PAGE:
You will eventually make a good loaf of bread using the same methodology, if you have sufficient patience (and life span). But there are better ways.


Hi, fishy.


You need to understand basic principles. You need a "theme" before you can try "variations." An experiment is a procedure to test a hypothesis. The hypothesis is an expected outcome based on a coherent theory and previously gathered data which support the theory (or not).


My advice is to start at the beginning. Either buy BBA (or another good bread book - See the TFL book reviews) and pick a recipe to make over and over until you understand the dough, or read the lessons on TFL and search on any subject about which you want more information.


David

Jw's picture
Jw

David, you wouldn't happen to be a scientist, next to a bread guru?
Cheers,
Jw.

Janknitz's picture
Janknitz

You can probably find BBA at the library if budget is an issue, or perhaps another book that explains the basics.  But I agree--you need to understand the principles first. 


 You need to know what dough is supposed to feel like at various levels of hydration and for various combinations of grain.  You need to understand Baker's math and how to determine the appropriate ratio (measured by weight--not volume!) of flour to liquid.  Gotta crawl before you walk, walk before you run. 

PiperBaker's picture
PiperBaker

To echo previous suggestions, a book will certainly help you out.  If you're doing whole wheat, and fresh ground at that, you might do well to check out the Laurel's Kitchen Bread Book.  The first part of the book literally walks you through step by step what a whole wheat dough should feel and look like.  I think Peter Reinhart has one that has gotten good reviews, but I haven't personally seen it so can't comment on how useful it would be for someone just starting out.  You can figure it out folloing a book/recipe that uses white, but whole grain does require some slightly different techniques, and a book that explains those will save maybe 5% of your frustration. 


Going by weight is a great idea, especially since 600g wheat berries=600g flour, no need to worry about what volume of flour you get out of a certain volume of wheat.  2 1/2 cups of wheat berries will, at a guess, yield somewhat less than a cup of flour, I think.  (I can check it today when I get going on my bread.  If I need to convert a recipe that gives volume, I go with 1 cup flour = 4.5 oz.  I know there are others out there, but this works for me. )  That being the case...yep, this is a high hydration dough to say the least.  Definitely a candidate for folding, not kneading.  


Welcome aboard.

PiperBaker's picture
PiperBaker

Or, An Object Lesson in the Perils of Volume Measurements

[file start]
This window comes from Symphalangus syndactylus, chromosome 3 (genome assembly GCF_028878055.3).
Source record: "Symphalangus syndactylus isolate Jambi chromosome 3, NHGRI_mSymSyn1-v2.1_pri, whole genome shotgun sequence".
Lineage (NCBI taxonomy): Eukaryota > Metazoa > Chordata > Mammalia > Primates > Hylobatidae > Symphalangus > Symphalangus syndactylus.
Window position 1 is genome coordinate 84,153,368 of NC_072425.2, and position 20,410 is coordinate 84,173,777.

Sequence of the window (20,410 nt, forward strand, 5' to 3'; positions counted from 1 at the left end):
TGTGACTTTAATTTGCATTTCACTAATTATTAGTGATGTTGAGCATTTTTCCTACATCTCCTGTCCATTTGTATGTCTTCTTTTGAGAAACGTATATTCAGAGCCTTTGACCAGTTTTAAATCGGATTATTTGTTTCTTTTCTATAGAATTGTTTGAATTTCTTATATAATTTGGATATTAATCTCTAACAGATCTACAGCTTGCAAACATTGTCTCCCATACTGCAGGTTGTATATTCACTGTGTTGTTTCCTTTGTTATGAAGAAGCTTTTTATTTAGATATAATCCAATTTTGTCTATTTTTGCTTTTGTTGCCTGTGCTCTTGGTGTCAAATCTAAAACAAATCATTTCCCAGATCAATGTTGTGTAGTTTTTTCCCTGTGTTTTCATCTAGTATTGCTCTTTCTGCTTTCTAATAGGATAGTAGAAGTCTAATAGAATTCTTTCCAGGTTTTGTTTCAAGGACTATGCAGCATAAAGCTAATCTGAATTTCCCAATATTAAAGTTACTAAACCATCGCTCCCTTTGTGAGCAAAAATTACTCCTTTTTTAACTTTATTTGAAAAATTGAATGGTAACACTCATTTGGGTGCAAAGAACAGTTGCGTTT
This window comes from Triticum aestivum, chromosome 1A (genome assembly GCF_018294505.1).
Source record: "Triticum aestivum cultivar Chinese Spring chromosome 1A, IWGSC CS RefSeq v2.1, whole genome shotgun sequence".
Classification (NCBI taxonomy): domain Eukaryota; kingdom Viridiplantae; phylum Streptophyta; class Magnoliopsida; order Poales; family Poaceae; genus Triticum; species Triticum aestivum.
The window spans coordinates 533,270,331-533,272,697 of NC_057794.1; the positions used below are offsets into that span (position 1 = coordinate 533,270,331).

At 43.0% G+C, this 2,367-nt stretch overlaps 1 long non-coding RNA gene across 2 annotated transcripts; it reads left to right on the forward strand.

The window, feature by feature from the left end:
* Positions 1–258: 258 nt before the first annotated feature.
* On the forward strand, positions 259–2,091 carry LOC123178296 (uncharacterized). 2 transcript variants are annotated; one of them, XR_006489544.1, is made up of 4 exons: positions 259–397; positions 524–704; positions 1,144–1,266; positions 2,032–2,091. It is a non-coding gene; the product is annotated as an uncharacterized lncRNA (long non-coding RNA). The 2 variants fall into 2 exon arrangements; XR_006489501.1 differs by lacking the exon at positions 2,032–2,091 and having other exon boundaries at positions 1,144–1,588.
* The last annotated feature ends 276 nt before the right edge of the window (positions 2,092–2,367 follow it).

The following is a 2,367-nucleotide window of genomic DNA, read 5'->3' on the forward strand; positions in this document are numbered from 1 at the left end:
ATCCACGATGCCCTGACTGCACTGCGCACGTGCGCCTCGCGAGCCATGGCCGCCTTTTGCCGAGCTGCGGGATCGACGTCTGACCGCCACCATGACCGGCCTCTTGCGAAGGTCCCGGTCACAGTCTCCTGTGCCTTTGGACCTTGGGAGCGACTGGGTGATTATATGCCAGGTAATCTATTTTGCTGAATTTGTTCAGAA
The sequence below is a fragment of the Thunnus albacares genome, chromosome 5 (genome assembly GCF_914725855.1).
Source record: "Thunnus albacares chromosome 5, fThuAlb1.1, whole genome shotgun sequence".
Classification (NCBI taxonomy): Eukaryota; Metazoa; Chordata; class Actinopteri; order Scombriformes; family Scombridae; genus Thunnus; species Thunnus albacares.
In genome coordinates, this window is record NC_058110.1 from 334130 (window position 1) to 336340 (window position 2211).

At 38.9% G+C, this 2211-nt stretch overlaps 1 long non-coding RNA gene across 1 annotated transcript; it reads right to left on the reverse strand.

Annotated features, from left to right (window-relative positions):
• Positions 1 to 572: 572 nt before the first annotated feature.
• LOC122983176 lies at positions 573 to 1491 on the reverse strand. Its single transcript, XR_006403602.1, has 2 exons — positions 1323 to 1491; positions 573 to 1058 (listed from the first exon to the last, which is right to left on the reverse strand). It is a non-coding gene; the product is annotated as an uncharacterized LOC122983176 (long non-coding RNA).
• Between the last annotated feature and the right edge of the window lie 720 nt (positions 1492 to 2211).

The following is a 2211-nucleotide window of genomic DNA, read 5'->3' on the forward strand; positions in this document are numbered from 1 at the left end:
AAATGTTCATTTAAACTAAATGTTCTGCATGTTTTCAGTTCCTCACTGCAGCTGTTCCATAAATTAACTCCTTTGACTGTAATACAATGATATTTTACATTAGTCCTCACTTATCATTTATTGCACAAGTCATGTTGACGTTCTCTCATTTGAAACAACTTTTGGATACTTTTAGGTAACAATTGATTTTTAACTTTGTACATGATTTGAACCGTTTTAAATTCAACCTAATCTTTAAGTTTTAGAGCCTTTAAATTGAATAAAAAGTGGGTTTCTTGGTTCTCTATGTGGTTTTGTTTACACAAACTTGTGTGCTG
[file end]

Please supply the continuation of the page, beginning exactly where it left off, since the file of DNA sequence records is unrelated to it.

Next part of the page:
So, I just tried this and I had it exactly backwards.  I didn't account for all the air that gets inbetween the flour particles.  I thought that the wheat berries would take up more volume since there was more air space.  Not correct--there's larger air space, not necessarily more.  


I measured out one cup of wheat pre-grind.  It weighed 220 grams, or just about 8 oz.  (That was my first clue).  After grind (and I do a rather fine grind with my wondermill junior), the same 220 grams came out to 1 3/4 cup flour.  Of course, this will vary widely based on how fine the flour is, and if it is packed or not.  Another reason to just weigh the ingredients--it makes figuring out what you need if your're home-milling lots, lots easier.


 

MJO's picture
MJO

Hi Fishy!


 


Like you, I had some troubles getting the loaf that I wanted.  I posted some questions not all that long ago, and really got a lot of help from Eric here.  Why don't you read this thread over and see if it helps.  I will say that I have since purchased PR's book on whole grains.  I am learning too.  You will (if not already) be amazed at how sophisticated the members here are--I learn more everyday.  Anyway, here is my post:


 


Peggy

MJO's picture
MJO

Oops..that didn't come out right...Here is the post:


http://www.thefreshloaf.com/node/13054/ww-bread


 


 

MJO's picture
MJO

I just thought of a couple of other things that really helped--If you like a really nice crust, put a pan on the rack in your oven, just below where your bread is going to sit.  Preheat as usual.  Just as you put your loaves in to bake, pour about 1 cup of HOT water in the pan for steam.  I also bake my bread at 450 for 10-15 minutes and then turn down my oven to 425.  When the bread is done baking, turn off your oven, but let the loaves sit for another 10 minutes before you open the door and take them out.  Remove them from the pans immediately.  Let me know how you do!  (You can send me a message directly by clicking on my name, if you want.)


Peggy

flournwater's picture
flournwater

 

David's comments are a hard act to follow.  His wisdom should not be overlooked.

First of all, your soaker description is difficult to decipher.  I would expect it to be somewhere around 190% (a cup of coarse whole wheat flour should be about 4 1/4 ounces) with 20 ounces of water.  That would help explain why your dough was inordinately sticky.   Of course, I'm guessing at the actual weight of your ingredients (I would recommend you ditch the volumetric approach to ingredient measuring and get a good scale) but it isn't too difficult to understand why your dough was as wet as you describe.